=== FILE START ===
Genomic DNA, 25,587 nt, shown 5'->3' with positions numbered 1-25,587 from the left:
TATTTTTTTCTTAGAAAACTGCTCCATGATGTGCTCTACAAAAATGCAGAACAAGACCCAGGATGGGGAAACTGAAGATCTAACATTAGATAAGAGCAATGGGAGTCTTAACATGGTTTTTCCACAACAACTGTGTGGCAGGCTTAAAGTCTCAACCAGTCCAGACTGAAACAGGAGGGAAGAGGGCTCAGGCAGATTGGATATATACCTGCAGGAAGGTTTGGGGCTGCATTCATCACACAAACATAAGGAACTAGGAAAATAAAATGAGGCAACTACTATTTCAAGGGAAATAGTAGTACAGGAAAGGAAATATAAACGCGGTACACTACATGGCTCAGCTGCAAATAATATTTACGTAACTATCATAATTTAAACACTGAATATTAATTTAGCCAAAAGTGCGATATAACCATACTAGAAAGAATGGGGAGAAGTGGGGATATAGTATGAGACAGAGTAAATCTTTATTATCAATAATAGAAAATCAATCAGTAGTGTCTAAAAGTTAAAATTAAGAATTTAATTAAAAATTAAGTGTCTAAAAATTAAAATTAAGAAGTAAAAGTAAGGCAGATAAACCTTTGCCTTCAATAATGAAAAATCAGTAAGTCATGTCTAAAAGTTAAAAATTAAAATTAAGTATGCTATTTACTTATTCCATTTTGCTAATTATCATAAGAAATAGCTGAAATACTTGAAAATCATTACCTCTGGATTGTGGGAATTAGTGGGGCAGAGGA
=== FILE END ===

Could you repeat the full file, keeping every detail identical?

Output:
Genomic DNA, 25,587 nt, shown 5'->3' with positions numbered 1-25,587 from the left:
TATTTTTTTCTTAGAAAACTGCTCCATGATGTGCTCTACAAAAATGCAGAACAAGACCCAGGATGGGGAAACTGAAGATCTAACATTAGATAAGAGCAATGGGAGTCTTAACATGGTTTTTCCACAACAACTGTGTGGCAGGCTTAAAGTCTCAACCAGTCCAGACTGAAACAGGAGGGAAGAGGGCTCAGGCAGATTGGATATATACCTGCAGGAAGGTTTGGGGCTGCATTCATCACACAAACATAAGGAACTAGGAAAATAAAATGAGGCAACTACTATTTCAAGGGAAATAGTAGTACAGGAAAGGAAATATAAACGCGGTACACTACATGGCTCAGCTGCAAATAATATTTACGTAACTATCATAATTTAAACACTGAATATTAATTTAGCCAAAAGTGCGATATAACCATACTAGAAAGAATGGGGAGAAGTGGGGATATAGTATGAGACAGAGTAAATCTTTATTATCAATAATAGAAAATCAATCAGTAGTGTCTAAAAGTTAAAATTAAGAATTTAATTAAAAATTAAGTGTCTAAAAATTAAAATTAAGAAGTAAAAGTAAGGCAGATAAACCTTTGCCTTCAATAATGAAAAATCAGTAAGTCATGTCTAAAAGTTAAAAATTAAAATTAAGTATGCTATTTACTTATTCCATTTTGCTAATTATCATAAGAAATAGCTGAAATACTTGAAAATCATTACCTCTGGATTGTGGGAATTAGTGGGGCAGAGGA